I tested a double boiler one time with straight water and had a couple of issues with it. The setup was a 55 gallon drum (cut down to about 40 gallons) with a 15 gallon keg inside, propane burner underneath. It worked, but all the steam became a nuisance inside the garage. It also seemed to lack decent heat transfer and I had a slow time stripping once the alcohol content in the mash started dropping (so it seemed). I ended up switching to oil bath in the same setup. I fashioned a stirrer for the oil which helps to keep the oil evenly heated, and I also have fashioned an agitator for the mash inside the keg. This setup does a good job stripping but the heat up time is still about three hours. The still starts refluxing when the oil gets to about 235 degrees. The oil tops out at about 245 at the end of the run. I'm not suggesting anyone do it this way, just offer it as an example. I have worked out a safety routine, learnt from a couple of interesting events. When handled properly, it's a pretty sturdy setup and is working well. If I had a magic wand though I'd go with steam. I did some shopping on Ebay for used natural gas heated kettles, used in food service, seems like they could be converted nicely into a stripping still, a few bucks though.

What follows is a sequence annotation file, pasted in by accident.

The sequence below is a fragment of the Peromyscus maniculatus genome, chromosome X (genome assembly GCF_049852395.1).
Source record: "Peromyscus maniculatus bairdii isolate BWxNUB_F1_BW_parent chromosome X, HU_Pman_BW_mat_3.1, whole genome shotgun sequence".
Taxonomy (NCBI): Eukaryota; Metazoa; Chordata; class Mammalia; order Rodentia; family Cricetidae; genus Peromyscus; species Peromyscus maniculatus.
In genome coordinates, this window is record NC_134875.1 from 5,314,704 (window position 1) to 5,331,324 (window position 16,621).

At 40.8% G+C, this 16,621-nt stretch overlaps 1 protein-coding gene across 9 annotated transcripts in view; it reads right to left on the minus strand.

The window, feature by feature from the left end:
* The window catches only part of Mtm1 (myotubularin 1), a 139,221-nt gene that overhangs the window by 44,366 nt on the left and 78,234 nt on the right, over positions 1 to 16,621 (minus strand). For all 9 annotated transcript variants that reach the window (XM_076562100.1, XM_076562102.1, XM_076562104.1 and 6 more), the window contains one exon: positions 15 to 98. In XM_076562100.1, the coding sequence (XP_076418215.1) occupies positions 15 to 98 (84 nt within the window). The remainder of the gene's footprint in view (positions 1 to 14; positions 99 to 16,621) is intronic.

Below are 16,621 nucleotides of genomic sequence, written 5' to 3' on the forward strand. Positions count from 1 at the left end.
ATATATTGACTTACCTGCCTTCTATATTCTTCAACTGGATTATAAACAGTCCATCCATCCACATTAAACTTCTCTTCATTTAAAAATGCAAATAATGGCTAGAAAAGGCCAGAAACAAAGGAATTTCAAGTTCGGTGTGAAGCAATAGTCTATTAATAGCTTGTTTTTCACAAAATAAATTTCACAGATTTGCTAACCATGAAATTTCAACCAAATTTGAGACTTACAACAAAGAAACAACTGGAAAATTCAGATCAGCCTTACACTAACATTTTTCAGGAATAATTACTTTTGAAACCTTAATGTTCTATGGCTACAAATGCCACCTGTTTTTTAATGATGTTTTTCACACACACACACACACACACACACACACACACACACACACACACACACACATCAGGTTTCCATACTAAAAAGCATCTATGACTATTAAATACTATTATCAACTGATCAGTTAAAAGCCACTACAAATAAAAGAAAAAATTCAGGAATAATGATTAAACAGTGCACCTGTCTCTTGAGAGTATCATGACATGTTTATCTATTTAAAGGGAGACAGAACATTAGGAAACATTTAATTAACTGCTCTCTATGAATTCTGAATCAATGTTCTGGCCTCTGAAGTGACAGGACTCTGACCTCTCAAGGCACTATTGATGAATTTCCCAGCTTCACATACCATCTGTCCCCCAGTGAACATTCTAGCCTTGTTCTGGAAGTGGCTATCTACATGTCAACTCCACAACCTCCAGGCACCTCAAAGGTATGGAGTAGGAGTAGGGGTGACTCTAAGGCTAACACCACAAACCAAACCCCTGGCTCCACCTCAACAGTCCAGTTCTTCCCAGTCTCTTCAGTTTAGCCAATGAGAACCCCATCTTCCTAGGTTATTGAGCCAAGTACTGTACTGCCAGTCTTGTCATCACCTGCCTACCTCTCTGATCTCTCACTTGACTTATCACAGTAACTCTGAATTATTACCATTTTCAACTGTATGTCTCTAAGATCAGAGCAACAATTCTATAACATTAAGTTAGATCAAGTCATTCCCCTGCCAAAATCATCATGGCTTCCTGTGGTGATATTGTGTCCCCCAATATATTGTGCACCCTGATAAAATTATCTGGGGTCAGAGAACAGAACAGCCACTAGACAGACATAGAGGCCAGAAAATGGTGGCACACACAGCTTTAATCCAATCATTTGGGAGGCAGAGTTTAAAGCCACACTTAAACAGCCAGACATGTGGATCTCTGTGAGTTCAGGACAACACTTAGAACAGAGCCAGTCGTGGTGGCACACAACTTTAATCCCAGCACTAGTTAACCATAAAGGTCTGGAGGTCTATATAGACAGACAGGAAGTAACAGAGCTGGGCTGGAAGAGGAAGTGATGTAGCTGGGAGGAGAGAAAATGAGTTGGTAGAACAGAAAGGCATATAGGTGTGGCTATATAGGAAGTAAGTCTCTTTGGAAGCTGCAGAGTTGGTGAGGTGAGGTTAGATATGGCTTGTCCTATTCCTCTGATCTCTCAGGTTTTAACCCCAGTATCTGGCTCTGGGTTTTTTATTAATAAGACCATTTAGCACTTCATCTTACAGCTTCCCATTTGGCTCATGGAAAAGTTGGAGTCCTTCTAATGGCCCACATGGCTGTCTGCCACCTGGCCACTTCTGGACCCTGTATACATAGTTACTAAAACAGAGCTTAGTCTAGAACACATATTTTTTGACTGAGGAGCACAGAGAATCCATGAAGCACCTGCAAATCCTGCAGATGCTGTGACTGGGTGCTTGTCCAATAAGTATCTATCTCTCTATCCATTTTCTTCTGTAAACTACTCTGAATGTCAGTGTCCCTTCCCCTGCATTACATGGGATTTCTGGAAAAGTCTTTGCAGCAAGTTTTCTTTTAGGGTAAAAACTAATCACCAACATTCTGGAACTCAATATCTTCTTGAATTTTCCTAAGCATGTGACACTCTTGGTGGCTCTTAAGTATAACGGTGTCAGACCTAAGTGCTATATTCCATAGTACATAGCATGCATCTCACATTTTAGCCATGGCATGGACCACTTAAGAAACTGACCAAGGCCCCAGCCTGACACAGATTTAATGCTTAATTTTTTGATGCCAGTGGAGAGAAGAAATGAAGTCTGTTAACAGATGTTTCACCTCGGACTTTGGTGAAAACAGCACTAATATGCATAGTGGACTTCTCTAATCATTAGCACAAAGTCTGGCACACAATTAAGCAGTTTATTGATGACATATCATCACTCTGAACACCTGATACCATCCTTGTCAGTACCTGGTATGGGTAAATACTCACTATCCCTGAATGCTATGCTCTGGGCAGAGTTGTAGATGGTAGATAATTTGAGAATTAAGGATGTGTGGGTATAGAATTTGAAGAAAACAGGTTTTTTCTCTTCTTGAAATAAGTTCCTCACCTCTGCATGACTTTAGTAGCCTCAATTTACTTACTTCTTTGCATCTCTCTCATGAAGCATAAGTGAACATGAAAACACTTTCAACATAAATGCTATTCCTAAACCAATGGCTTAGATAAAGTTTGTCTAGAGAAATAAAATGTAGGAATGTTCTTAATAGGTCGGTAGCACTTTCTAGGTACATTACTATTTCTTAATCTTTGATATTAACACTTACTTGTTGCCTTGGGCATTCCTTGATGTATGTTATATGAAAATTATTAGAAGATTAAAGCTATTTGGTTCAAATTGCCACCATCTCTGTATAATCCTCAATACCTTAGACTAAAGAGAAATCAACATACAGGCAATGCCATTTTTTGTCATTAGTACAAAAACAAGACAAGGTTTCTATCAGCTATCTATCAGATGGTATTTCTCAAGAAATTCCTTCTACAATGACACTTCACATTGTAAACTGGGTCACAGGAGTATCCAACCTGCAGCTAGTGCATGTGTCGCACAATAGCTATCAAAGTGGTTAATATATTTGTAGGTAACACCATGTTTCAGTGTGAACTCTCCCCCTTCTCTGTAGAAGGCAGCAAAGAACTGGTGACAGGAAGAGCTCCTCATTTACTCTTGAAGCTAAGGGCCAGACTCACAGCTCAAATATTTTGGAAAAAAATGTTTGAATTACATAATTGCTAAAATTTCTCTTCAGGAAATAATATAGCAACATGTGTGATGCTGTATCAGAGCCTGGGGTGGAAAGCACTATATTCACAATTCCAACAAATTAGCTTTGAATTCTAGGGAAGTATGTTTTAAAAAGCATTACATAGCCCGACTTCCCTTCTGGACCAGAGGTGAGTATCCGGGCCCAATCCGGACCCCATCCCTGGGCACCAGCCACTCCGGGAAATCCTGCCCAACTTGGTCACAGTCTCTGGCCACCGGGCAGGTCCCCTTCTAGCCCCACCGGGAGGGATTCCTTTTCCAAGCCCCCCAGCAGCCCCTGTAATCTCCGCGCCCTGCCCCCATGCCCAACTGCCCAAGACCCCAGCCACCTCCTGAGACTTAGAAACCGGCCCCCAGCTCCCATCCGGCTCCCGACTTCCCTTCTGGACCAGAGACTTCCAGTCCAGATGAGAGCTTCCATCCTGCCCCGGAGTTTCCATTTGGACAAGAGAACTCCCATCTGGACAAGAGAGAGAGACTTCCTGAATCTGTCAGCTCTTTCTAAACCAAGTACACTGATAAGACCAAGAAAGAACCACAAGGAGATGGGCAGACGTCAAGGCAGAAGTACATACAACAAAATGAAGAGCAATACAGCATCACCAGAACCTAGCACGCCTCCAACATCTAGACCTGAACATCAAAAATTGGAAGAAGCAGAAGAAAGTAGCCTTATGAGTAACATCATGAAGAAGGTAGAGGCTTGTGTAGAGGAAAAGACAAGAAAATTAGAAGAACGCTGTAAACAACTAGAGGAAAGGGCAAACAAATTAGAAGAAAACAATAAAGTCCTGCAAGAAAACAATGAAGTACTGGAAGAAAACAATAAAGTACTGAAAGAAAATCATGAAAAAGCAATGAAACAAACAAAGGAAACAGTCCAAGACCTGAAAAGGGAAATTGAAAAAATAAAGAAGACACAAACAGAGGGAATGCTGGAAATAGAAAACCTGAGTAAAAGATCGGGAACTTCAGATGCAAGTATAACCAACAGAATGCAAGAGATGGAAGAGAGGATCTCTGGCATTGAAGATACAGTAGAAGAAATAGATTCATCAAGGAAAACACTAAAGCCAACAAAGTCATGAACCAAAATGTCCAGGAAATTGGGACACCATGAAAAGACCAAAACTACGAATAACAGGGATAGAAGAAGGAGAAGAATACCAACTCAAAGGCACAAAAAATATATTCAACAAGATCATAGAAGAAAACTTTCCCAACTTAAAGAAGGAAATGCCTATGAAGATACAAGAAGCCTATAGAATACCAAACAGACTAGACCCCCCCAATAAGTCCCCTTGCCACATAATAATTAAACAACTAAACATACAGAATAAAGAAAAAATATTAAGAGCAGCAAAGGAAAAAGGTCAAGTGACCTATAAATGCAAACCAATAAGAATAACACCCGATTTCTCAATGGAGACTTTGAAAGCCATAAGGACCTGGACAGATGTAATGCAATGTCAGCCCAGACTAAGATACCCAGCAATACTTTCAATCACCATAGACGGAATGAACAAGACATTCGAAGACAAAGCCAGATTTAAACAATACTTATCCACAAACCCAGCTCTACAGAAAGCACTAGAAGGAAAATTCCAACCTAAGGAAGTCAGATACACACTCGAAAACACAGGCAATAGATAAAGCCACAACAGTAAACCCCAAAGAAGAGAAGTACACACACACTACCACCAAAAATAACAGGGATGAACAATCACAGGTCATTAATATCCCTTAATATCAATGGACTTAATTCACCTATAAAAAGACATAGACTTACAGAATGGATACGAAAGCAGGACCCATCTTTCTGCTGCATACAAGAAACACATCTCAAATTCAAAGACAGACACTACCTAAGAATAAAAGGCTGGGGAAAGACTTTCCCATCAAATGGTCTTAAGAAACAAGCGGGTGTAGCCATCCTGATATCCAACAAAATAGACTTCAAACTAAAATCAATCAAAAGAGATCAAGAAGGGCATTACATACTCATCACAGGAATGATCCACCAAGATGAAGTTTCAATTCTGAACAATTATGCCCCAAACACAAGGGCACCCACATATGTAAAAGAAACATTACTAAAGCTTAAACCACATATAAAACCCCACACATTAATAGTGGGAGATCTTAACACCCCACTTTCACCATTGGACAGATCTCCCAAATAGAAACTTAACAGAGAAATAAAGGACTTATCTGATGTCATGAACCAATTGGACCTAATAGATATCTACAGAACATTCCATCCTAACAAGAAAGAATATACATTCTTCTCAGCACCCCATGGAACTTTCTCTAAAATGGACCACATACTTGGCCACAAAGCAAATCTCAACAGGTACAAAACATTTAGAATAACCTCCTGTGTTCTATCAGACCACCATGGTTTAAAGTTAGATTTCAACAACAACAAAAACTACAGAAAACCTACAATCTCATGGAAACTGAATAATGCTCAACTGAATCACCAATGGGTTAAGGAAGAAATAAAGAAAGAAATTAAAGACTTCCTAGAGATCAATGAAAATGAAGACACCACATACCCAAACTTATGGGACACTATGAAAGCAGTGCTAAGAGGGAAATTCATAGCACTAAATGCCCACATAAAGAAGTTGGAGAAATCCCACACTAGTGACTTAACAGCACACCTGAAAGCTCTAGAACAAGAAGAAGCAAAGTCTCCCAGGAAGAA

--- In Distillers@yahoogroups.com, "stillyaakman" <stillyaakman@...> wrote:
> Does any one have experience with water jacketed boilers? I, specieficly, am thinking about using propelene glycol to raise the boiling point to get a good temterture differential between the substrate and the heat source without scorching issues. Haven't done any searches yet but if anyone has experience along this line I'd appreciate some sharing. I'm wondering about boiling point/concentration relationship. If I need to think about condensing proplene glycol vapors. If the water jacket should be open to atmosphere or a low pressure (maybe 5 psi.) system.
> Thanks for any input. Dan